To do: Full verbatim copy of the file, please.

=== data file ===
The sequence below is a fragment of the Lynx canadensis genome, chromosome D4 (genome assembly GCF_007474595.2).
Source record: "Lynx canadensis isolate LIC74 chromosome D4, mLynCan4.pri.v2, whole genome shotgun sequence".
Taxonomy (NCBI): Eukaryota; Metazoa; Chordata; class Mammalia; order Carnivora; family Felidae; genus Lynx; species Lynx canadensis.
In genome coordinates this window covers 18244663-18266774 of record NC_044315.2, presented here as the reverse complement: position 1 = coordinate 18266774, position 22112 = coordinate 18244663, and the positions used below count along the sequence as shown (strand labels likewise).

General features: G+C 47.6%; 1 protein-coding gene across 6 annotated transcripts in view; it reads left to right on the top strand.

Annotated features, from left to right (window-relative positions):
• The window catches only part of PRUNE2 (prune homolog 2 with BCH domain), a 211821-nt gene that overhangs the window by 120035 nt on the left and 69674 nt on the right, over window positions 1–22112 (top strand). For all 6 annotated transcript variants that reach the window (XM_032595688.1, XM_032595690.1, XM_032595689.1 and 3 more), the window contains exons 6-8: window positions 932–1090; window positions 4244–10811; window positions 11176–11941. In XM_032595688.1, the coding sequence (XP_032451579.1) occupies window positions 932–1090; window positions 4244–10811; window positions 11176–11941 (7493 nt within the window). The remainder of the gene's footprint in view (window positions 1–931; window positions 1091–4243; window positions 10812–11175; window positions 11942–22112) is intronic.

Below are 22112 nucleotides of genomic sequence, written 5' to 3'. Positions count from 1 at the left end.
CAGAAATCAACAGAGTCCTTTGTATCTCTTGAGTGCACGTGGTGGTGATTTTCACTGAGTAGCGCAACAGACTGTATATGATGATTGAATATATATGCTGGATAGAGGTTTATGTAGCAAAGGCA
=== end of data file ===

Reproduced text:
The sequence below is a fragment of the Lynx canadensis genome, chromosome D4 (genome assembly GCF_007474595.2).
Source record: "Lynx canadensis isolate LIC74 chromosome D4, mLynCan4.pri.v2, whole genome shotgun sequence".
Taxonomy (NCBI): Eukaryota; Metazoa; Chordata; class Mammalia; order Carnivora; family Felidae; genus Lynx; species Lynx canadensis.
In genome coordinates this window covers 18244663-18266774 of record NC_044315.2, presented here as the reverse complement: position 1 = coordinate 18266774, position 22112 = coordinate 18244663, and the positions used below count along the sequence as shown (strand labels likewise).

General features: G+C 47.6%; 1 protein-coding gene across 6 annotated transcripts in view; it reads left to right on the top strand.

Annotated features, from left to right (window-relative positions):
• The window catches only part of PRUNE2 (prune homolog 2 with BCH domain), a 211821-nt gene that overhangs the window by 120035 nt on the left and 69674 nt on the right, over window positions 1–22112 (top strand). For all 6 annotated transcript variants that reach the window (XM_032595688.1, XM_032595690.1, XM_032595689.1 and 3 more), the window contains exons 6-8: window positions 932–1090; window positions 4244–10811; window positions 11176–11941. In XM_032595688.1, the coding sequence (XP_032451579.1) occupies window positions 932–1090; window positions 4244–10811; window positions 11176–11941 (7493 nt within the window). The remainder of the gene's footprint in view (window positions 1–931; window positions 1091–4243; window positions 10812–11175; window positions 11942–22112) is intronic.

Below are 22112 nucleotides of genomic sequence, written 5' to 3'. Positions count from 1 at the left end.
CAGAAATCAACAGAGTCCTTTGTATCTCTTGAGTGCACGTGGTGGTGATTTTCACTGAGTAGCGCAACAGACTGTATATGATGATTGAATATATATGCTGGATAGAGGTTTATGTAGCAAAGGCA